Mr. Abe goes to Wash­ing­ton

Financial Mirror (Cyprus) - - FRONT PAGE -

On April 29, Ja­panese Prime Min­is­ter Shinzo Abe will ad­dress a joint ses­sion of the United States Congress. The Ja­pan-US al­liance is now 63 years old, but this will be the first time that a Ja­panese leader will be ac­corded this high hon­our from the Amer­i­can gov­ern­ment and peo­ple.

Abe’s visit to the US comes at a time when fric­tion be­tween the two coun­tries is at an all-time low. The trade and eco­nomic dis­putes that in­cited ten­sions – and a sub­genre of para­noid movies about Ja­pan – in the 1980s, when nine mem­bers of Congress even smashed a Toshiba ra­dio with sledge­ham­mers, rarely make an ap­pear­ance nowa­days.

Those past dis­putes prob­a­bly ex­plain why for­mer Prime Min­is­ter Ya­suhiro Naka­sone, though a po­lit­i­cal soul mate of thenPres­i­dent Ron­ald Rea­gan, was never in­vited to ad­dress a joint ses­sion of Congress. To­day, how­ever, the bi­lat­eral re­la­tion­ship is very dif­fer­ent. Ja­pan’s eco­nomic in­ter­ests are more closely aligned with Amer­ica’s – the coun­try is poised to join the US-ini­ti­ated Trans-Pa­cific Part­ner­ship, which will cre­ate a vast free-trade zone among a dozen Pa­cific Rim coun­tries – and the two sides’ strate­gic vi­sions for Asia are in near-har­mony.

More­over, the long-sim­mer­ing dis­pute over the US Marine Corps base on Ok­i­nawa, which had roiled bi­lat­eral re­la­tions dur­ing the years the Demo­cratic Party of Ja­pan was in power, has been set­tled am­i­ca­bly, with the US agree­ing to move the base to a less pop­u­lated part of the is­land. Of course, some Ok­i­nawa res­i­dents re­main op­posed to the US base’s con­tin­ued pres­ence on their is­land, but most Ja­panese recog­nise the need for this tan­gi­ble sym­bol of their al­liance with Amer­ica, which re­mains the bedrock of Ja­pan’s na­tional-se­cu­rity strat­egy.

The two sides’ in­creas­ingly sim­i­lar views on in­ter­na­tional se­cu­rity is­sues as well, par­tic­u­larly where China is con­cerned, no doubt also con­trib­uted to the de­ci­sion by the US Congress and Pres­i­dent Barack Obama’s ad­min­is­tra­tion to hon­our Abe. Both Abe and Obama are fo­cused on cre­at­ing a durable struc­ture of peace for all of Asia, and Abe has been ea­ger for Ja­pan to play a more ac­tive role in this re­gard, and in sup­port­ing its al­lies. That stance is mak­ing the al­liance much more a part­ner­ship of equals than it has been for the last six decades.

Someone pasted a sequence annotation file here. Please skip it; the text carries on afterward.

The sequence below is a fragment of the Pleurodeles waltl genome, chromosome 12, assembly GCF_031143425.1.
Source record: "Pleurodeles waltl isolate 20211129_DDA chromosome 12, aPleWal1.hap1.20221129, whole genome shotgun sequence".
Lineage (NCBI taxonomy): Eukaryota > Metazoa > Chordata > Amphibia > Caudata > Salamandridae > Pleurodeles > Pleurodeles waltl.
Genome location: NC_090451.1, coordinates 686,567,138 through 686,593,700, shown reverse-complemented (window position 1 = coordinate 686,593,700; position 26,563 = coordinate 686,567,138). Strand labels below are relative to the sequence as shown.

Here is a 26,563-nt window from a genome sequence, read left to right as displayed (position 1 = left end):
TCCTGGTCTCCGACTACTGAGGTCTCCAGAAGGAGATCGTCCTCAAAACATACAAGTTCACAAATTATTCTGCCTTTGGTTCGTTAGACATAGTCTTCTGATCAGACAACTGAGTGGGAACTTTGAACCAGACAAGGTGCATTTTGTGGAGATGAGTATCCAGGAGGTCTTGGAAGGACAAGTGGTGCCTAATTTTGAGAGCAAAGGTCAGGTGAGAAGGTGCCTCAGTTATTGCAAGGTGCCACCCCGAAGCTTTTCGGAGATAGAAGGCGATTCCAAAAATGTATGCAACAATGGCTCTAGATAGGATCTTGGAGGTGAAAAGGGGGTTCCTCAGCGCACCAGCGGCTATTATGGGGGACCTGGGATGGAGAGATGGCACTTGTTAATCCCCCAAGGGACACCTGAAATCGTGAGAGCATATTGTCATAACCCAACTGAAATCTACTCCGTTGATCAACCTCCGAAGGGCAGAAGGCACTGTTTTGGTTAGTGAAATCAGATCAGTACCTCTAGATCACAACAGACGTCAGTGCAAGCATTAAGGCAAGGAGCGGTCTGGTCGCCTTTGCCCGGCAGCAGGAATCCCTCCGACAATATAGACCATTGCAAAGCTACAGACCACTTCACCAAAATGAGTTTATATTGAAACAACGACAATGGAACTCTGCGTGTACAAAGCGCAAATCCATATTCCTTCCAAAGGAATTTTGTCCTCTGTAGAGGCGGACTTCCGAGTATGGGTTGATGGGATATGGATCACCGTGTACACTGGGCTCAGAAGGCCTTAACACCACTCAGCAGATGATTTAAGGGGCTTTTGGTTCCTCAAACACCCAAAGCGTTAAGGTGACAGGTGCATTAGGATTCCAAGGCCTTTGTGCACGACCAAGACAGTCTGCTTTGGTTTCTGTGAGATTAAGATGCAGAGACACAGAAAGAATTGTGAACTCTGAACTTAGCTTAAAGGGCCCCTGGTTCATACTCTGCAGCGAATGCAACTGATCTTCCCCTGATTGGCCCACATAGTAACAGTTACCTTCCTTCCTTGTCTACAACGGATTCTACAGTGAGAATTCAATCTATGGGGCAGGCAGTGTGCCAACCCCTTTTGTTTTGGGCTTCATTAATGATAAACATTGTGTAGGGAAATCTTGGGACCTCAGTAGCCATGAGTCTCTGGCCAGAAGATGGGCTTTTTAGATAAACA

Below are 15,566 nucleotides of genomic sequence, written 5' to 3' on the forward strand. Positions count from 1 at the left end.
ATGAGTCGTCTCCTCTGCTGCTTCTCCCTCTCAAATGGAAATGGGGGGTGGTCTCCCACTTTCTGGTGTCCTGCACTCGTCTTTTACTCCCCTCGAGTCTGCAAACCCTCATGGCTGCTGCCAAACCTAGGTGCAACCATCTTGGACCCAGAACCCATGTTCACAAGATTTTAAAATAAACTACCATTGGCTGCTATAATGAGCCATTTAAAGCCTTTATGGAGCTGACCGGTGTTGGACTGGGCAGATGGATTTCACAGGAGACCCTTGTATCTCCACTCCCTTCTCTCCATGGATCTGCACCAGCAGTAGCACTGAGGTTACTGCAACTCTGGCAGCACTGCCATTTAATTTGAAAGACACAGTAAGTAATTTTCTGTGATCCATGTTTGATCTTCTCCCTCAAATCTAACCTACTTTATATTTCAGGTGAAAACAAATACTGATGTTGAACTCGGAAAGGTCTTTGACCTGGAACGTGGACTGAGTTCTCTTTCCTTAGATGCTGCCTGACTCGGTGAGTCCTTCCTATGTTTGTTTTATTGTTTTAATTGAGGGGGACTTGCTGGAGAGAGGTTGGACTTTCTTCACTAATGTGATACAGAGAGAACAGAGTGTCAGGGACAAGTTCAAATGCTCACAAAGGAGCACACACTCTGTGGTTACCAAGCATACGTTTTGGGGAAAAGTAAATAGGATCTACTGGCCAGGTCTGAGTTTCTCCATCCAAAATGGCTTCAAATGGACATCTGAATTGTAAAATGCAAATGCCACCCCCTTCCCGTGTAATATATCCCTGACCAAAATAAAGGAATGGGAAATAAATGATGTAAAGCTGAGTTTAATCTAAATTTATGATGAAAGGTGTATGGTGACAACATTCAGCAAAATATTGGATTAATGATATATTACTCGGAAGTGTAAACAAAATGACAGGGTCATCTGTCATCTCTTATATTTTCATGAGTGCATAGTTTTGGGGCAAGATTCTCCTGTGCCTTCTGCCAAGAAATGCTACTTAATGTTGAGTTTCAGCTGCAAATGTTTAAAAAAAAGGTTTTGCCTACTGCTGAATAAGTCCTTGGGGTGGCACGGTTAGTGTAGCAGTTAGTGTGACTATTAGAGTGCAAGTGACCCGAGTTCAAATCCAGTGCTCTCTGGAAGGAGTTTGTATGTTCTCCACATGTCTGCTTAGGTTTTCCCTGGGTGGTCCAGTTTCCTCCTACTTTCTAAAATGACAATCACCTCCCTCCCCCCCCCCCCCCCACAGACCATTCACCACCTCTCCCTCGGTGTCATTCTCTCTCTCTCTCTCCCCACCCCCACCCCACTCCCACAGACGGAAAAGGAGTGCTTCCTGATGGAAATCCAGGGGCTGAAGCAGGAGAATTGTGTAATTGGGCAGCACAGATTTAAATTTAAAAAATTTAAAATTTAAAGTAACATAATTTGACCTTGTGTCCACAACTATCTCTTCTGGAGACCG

In Amer­ica’s view, the rein­ter­pre­ta­tion of Ar­ti­cle 9 of Ja­pan’s “peace con­sti­tu­tion” that Abe un­der­took – thereby al­low­ing Ja­pan’s self-de­fense forces to aid al­lies un­der attack and to as­sist the US and other al­lies in meet­ing their com­mit­ments to se­cur­ing Asia’s peace – was long over­due. That bold pol­icy ini­tia­tive – in the face of the Ja­panese public’s deeply in­grained skep­ti­cism to­ward any in­creased ex­po­sure to mil­i­tary risks – has no doubt en­deared Abe to US diplo­mats and mil­i­tary strate­gists, as well as se­cured both open and some­times tacit ap­proval from Ja­pan’s Asian neigh­bours.

In­creased mil­i­tary co­op­er­a­tion with the US is par­tic­u­larly im­por­tant now, given Amer­i­can wor­ries about many of its other strate­gic part­ners’ readi­ness. Even the United King­dom, long seen as Amer­ica’s clos­est ally, now seems in­tent on un­der­min­ing its abil­ity to work co­op­er­a­tively with the US in times of cri­sis, even in meet­ing its NATO com­mit­ments, be­cause of se­vere cuts to its mil­i­tary bud­get. Other al­lies are also in­creas­ingly re­garded in the US as free rid­ers on Amer­ica’s mil­i­tary might.

Abe’s com­mit­ment to the rules and in­sti­tu­tions of the post-1945 world or­der, which helped bring Ja­pan out of the ru­ins of World War II and has al­lowed China to rise so peace­fully, gives the US an­other rea­son to hon­our him. Like the US, Ja­pan has many con­cerns about the par­al­lel in­sti­tu­tions – in­clud­ing the Asian In­fra­struc­ture In­vest­ment Bank and the BRICS coun­tries’ New Devel­op­ment Bank – that China is cre­at­ing.

Hav­ing ben­e­fited so much from the post­war global or­der, most Ja­panese share Abe’s view that China’s ef­forts to re­place it with one more to its lik­ing is both un­wise and danger­ous for Asia. In­deed, coun­tries that have de­cided to co­op­er­ate with China in cre­at­ing ri­val mul­ti­lat­eral in­sti­tu­tions should ask them­selves a sim­ple ques­tion: Would a world or­der de­signed by China al­low for the rise of an­other power to chal­lenge it in the way the US-led world or­der al­lowed for – in­deed, en­cour­aged and as­sisted – China’s three-decade-long boom?

To an­swer that ques­tion, one can look to the writ­ings of the Chi­nese strate­gist Yan Xue­tong, whose book An­cient Chi­nese Thought/Mod­ern Chi­nese Power ar­gues that all coun­tries must rec­og­nize and ac­cept China’s cen­tral­ity to the world as the Mid­dle King­dom. More­over, China has thus far shown lit­tle in­ter­est in dis­cussing the stan­dards by which the mul­ti­lat­eral in­sti­tu­tions it has launched will be gov­erned – or, in­deed, the ex­tent to which they will be truly mul­ti­lat­eral.

Abe’s visit to the US thus comes at a mo­ment of clar­ity in bi­lat­eral re­la­tions. Both coun­tries seek to cre­ate a vi­able struc­ture of peace for Asia, one that al­lows China to con­tinue to grow and pros­per, but that pre­vents any one coun­try from claim­ing hege­mony. And both favour a rules-based Asian trad­ing or­der that re­in­forces the global norms that have served the world so well since WWII’s end. In hon­our­ing Abe with an ad­dress to Congress, the US is re­ally hon­our­ing the val­ues and vi­sion that both coun­tries share.

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